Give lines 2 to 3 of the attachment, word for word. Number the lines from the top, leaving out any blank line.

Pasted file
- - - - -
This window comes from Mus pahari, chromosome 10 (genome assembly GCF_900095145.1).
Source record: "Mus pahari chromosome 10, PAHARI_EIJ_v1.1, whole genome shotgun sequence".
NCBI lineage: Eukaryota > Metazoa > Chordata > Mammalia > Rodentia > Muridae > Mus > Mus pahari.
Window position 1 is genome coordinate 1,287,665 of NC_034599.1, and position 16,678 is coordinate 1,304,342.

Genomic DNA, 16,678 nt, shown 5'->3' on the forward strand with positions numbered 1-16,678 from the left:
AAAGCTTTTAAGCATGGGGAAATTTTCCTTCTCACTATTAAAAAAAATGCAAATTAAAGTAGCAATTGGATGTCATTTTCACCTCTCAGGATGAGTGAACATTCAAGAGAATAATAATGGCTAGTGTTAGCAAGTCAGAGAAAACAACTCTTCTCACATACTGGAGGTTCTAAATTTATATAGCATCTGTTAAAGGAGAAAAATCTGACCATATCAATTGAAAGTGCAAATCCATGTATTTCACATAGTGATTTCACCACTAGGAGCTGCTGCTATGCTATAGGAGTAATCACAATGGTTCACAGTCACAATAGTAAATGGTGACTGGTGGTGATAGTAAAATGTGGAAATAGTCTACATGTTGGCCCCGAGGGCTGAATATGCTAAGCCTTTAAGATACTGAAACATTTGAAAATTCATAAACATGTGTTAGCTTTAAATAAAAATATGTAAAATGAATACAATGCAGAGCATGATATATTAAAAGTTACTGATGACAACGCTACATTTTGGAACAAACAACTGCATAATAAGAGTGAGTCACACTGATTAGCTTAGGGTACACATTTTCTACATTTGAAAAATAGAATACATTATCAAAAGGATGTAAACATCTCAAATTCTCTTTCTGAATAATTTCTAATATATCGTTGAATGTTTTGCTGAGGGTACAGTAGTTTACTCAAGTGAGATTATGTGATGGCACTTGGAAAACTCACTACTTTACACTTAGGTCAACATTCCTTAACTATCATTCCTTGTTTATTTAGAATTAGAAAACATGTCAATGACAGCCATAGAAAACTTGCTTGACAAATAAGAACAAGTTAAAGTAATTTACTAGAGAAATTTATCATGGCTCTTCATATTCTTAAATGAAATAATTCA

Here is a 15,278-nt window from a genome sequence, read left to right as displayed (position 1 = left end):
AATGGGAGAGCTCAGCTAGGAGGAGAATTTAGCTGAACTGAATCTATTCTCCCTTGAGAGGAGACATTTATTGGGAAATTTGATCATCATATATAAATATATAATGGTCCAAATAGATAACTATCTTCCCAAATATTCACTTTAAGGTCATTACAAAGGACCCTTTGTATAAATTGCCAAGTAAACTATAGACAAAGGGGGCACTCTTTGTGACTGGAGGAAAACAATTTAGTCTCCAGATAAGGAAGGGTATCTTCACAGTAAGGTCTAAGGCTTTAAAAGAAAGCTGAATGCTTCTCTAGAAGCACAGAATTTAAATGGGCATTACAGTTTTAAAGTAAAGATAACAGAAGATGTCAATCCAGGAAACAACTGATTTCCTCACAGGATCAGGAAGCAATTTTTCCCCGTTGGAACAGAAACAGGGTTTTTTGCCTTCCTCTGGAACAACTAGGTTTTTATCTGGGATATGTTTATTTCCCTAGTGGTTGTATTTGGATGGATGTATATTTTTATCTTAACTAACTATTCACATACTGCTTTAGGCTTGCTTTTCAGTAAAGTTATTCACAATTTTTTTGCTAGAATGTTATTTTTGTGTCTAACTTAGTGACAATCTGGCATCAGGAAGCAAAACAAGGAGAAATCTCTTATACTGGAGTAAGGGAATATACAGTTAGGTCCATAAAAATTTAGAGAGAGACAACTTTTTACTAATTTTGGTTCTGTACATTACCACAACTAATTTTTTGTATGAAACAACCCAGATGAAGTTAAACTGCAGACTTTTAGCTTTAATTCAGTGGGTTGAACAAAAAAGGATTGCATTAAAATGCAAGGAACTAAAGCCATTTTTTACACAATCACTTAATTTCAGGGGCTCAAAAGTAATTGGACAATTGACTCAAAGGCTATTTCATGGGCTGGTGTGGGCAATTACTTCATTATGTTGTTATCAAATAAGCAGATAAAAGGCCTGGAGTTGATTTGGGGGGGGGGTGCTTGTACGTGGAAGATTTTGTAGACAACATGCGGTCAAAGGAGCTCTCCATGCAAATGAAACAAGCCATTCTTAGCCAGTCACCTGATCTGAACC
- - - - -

Source record: "Mus pahari chromosome 10, PAHARI_EIJ_v1.1, whole genome shotgun sequence".
NCBI lineage: Eukaryota > Metazoa > Chordata > Mammalia > Rodentia > Muridae > Mus > Mus pahari.